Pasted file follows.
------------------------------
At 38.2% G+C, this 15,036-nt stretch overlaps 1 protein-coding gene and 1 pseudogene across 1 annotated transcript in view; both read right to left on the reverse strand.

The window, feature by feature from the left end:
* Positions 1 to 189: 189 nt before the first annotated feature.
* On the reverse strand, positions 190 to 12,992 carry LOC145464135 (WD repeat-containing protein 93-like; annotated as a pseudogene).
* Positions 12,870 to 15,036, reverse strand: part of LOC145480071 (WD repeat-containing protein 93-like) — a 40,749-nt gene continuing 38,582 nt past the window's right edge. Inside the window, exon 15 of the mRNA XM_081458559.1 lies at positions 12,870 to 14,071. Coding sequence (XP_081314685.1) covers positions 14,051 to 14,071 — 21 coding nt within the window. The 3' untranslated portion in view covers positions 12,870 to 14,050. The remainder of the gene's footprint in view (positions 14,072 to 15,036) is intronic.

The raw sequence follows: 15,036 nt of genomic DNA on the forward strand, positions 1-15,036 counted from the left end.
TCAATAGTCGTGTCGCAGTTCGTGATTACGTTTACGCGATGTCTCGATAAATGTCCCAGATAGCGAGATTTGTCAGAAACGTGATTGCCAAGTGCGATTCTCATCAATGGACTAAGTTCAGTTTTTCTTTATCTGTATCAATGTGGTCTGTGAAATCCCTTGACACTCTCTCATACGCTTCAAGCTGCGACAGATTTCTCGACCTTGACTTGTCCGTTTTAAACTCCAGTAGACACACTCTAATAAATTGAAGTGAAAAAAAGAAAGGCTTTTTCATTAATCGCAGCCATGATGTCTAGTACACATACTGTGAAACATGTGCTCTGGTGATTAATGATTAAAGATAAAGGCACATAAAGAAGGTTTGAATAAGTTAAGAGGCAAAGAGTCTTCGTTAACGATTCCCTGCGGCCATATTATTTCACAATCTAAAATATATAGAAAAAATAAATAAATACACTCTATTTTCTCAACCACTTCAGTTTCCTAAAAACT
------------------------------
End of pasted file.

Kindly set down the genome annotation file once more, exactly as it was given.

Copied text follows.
At 38.2% G+C, this 15,036-nt stretch overlaps 1 protein-coding gene and 1 pseudogene across 1 annotated transcript in view; both read right to left on the reverse strand.

The window, feature by feature from the left end:
* Positions 1 to 189: 189 nt before the first annotated feature.
* On the reverse strand, positions 190 to 12,992 carry LOC145464135 (WD repeat-containing protein 93-like; annotated as a pseudogene).
* Positions 12,870 to 15,036, reverse strand: part of LOC145480071 (WD repeat-containing protein 93-like) — a 40,749-nt gene continuing 38,582 nt past the window's right edge. Inside the window, exon 15 of the mRNA XM_081458559.1 lies at positions 12,870 to 14,071. Coding sequence (XP_081314685.1) covers positions 14,051 to 14,071 — 21 coding nt within the window. The 3' untranslated portion in view covers positions 12,870 to 14,050. The remainder of the gene's footprint in view (positions 14,072 to 15,036) is intronic.

The raw sequence follows: 15,036 nt of genomic DNA on the forward strand, positions 1-15,036 counted from the left end.
TCAATAGTCGTGTCGCAGTTCGTGATTACGTTTACGCGATGTCTCGATAAATGTCCCAGATAGCGAGATTTGTCAGAAACGTGATTGCCAAGTGCGATTCTCATCAATGGACTAAGTTCAGTTTTTCTTTATCTGTATCAATGTGGTCTGTGAAATCCCTTGACACTCTCTCATACGCTTCAAGCTGCGACAGATTTCTCGACCTTGACTTGTCCGTTTTAAACTCCAGTAGACACACTCTAATAAATTGAAGTGAAAAAAAGAAAGGCTTTTTCATTAATCGCAGCCATGATGTCTAGTACACATACTGTGAAACATGTGCTCTGGTGATTAATGATTAAAGATAAAGGCACATAAAGAAGGTTTGAATAAGTTAAGAGGCAAAGAGTCTTCGTTAACGATTCCCTGCGGCCATATTATTTCACAATCTAAAATATATAGAAAAAATAAATAAATACACTCTATTTTCTCAACCACTTCAGTTTCCTAAAAACT